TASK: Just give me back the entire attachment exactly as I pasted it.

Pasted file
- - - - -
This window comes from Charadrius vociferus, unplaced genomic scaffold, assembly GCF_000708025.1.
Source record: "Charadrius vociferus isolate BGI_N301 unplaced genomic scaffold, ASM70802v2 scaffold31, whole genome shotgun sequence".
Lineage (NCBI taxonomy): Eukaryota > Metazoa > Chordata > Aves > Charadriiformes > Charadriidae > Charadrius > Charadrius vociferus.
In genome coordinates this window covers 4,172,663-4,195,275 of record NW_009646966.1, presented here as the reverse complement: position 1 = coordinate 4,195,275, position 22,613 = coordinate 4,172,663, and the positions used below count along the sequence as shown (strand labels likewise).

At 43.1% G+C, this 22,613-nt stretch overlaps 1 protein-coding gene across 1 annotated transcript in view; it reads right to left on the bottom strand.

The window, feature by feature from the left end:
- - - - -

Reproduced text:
This window comes from Charadrius vociferus, unplaced genomic scaffold, assembly GCF_000708025.1.
Source record: "Charadrius vociferus isolate BGI_N301 unplaced genomic scaffold, ASM70802v2 scaffold31, whole genome shotgun sequence".
Lineage (NCBI taxonomy): Eukaryota > Metazoa > Chordata > Aves > Charadriiformes > Charadriidae > Charadrius > Charadrius vociferus.
In genome coordinates this window covers 4,172,663-4,195,275 of record NW_009646966.1, presented here as the reverse complement: position 1 = coordinate 4,195,275, position 22,613 = coordinate 4,172,663, and the positions used below count along the sequence as shown (strand labels likewise).

At 43.1% G+C, this 22,613-nt stretch overlaps 1 protein-coding gene across 1 annotated transcript in view; it reads right to left on the bottom strand.

The window, feature by feature from the left end: